mounted within a resilient collar 469 that is in turn housed within a sleeve 471 rigidly secured to hopper 492.

A self-aligning bearing 457 l'for shaft portion 453 is disposed between handle 454 and set coilar 459. Bracket 45t; on hopper 492 carries a block 473 provided with a socket 475 within which the bearing 457 is free to swing. Fasteners 477 attaching the block 473 to the bracket 45S pass through enlarged openings 479 in the block 473, thereby permitting adiustment of the bearing as block 473 is shifted relative to the bracket 45e when the fasteners 477 are loosened.

1n this embodiment of the invention it is apparent that the valve head 43S is free to swing toward and away from the seat 442 since the horizontal component o shaft 452 can shift in all directions as permitted by the resilient collar 469. Component 453 oi shaft 452 actually vswings during such movement of the valve head 438 bccause of the fact that the bearing 457 is adapted to rotate within its socket 475. lere again, the internal pressure within the hopper 492 will maintain the valve head 43's tightly against the seat 442 as sleeve 469 and bearing 457 permit the shaft 452 to swing upwardly in response to the said internal pressure in hopper 492.

Having thus described the invention what is claimed as new and desired to be secured by Letters Patent is:

1. In a machine for handling particulate material, the combination of a pressure hopper for said material having a material inlet port and an annular seat in the hopper adjacent the port; a valve in the hopper' having a convex outer face shaped substantially in conformity with a sector of a sphere, said outer face normally bearing against `the seat in closing relationship to the port; a shaft carried by the hopper for rotation relative thereto about an axis `spaced from said port; an arm; and means mounting said arm on -said shaft for movement relative to the latter, lsaid arm being secured to the valve for moving the latter along a circular path to and from a position clearing and thereby opening the port as the shaft is rotated, said arm being swingable relative to the shaft about an 4axis disposed angnlarly with respect to the axis of ro tation of the shaft and in a direction to move said valve toward the seat when the valve is closed, whereby pressure in the hopper holds the valve tightly against the seat,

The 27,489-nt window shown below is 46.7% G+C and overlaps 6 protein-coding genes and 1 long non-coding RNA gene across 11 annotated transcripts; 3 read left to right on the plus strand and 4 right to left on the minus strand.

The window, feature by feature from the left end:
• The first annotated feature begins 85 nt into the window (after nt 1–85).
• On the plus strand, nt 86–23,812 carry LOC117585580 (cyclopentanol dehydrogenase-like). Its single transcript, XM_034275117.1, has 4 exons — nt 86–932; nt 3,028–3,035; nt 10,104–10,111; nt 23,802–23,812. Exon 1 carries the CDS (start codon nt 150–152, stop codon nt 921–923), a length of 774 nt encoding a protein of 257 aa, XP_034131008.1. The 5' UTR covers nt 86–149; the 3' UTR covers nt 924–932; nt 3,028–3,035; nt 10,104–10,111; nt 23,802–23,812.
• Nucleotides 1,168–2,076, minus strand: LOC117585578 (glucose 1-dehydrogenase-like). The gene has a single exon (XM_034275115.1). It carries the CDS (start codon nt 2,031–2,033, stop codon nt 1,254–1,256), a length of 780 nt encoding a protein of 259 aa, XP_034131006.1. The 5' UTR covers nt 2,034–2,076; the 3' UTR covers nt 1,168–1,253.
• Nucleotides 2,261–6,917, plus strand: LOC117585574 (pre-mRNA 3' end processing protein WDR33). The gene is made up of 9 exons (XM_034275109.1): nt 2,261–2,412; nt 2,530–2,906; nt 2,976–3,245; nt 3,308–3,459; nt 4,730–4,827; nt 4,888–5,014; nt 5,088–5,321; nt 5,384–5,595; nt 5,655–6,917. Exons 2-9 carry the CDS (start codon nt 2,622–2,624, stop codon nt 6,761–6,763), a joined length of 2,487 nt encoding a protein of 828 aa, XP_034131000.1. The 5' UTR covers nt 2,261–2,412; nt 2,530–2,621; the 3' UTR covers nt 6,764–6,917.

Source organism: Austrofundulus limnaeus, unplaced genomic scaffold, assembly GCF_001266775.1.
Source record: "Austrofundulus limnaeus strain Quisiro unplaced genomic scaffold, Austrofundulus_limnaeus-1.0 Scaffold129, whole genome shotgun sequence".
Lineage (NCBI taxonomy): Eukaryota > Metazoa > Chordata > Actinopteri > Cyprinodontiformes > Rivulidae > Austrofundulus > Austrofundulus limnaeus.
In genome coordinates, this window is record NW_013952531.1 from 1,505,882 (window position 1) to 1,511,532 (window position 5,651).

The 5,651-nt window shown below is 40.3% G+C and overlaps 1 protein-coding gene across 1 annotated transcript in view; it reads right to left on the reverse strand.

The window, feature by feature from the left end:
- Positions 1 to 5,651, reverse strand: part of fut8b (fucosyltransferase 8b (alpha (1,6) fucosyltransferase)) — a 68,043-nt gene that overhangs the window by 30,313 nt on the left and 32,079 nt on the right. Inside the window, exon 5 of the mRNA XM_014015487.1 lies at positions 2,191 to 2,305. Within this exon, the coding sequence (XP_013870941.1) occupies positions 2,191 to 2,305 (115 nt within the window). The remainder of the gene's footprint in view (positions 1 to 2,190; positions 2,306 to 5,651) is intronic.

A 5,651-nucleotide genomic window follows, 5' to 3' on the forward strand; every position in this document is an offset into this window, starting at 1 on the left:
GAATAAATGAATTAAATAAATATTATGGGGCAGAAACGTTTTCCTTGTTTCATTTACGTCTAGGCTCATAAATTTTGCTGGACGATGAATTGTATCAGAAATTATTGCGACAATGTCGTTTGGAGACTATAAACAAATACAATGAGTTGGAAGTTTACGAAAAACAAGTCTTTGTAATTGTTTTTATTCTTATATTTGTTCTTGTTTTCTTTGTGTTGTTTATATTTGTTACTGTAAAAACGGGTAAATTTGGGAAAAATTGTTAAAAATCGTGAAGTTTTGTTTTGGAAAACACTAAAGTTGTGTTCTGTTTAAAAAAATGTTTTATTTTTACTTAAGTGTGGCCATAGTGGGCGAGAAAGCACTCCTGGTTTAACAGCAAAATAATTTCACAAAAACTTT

said seat being resilient whereby material becoming lodged between the seat and `the valve when the latter is closed is pressed into the seat by said pressure in the hopper acting on the valve, thereby maintaining a seal around the seat.

2. in a machine for handling particulate material, the combination of a pressure hopp-er for said material having a material inlet port and an annular seat in the hopper adjacent the port; a valve in the hopper having a convex outer face shaped substantially in coniorrnity'with a sector of a sphere, said outer face normally bearing `against the seat in closing relationship to the port; a `shaft carried by the hopper for rotation relative thereto about an axis spaced from said port; an arm; means mounting said arm on said shat for movement relative to the latter, said arm being secured to the valve for moving the latter along a circular path to and from a position opening the port as the shaft is rotated, said arm being swingable relative to the shaft in a direction toward the seat when the valve is closed, whereby pres-Sure in the hopper holds the valve tightly against the seat, said seat being resilient whereby material becoming lodged between the seat and the valve when the latter is closed is pressed into the seat by said pressure in the hopper acting on the valve, thereby maintaining a seal around the seat, said shaft having a lateral extension receiving the arm; and adjustable means between the arm and the extension limiting the extent of movement of the valve away from the seat.